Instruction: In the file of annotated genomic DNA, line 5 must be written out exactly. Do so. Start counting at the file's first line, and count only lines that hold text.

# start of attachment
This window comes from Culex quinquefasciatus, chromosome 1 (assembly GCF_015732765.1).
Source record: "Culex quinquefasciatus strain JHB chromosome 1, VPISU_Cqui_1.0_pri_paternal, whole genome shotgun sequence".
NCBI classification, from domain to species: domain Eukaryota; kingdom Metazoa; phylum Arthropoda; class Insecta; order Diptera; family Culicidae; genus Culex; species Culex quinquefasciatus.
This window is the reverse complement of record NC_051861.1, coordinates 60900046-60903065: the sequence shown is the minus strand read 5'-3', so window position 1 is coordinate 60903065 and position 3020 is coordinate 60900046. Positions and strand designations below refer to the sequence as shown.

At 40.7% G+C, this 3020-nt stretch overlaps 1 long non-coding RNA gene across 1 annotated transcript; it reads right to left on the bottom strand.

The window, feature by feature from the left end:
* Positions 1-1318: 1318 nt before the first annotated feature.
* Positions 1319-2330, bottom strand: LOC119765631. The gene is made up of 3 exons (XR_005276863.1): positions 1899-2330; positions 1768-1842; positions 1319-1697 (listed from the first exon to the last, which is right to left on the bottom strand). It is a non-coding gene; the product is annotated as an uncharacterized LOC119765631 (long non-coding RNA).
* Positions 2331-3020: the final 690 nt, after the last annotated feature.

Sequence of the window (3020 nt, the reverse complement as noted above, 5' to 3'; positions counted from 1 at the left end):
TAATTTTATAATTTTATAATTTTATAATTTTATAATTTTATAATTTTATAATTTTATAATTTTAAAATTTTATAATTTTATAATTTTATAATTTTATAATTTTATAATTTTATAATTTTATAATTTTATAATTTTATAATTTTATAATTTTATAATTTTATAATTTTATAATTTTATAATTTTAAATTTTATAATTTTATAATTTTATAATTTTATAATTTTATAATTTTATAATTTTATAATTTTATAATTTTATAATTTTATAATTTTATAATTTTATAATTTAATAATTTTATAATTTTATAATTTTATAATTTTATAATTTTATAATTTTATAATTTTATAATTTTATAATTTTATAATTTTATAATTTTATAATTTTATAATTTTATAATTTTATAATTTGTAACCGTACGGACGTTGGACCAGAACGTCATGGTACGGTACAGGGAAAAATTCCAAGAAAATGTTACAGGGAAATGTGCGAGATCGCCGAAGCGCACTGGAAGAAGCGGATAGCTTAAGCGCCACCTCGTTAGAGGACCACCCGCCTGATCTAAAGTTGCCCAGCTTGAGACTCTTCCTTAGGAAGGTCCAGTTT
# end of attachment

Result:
At 40.7% G+C, this 3020-nt stretch overlaps 1 long non-coding RNA gene across 1 annotated transcript; it reads right to left on the bottom strand.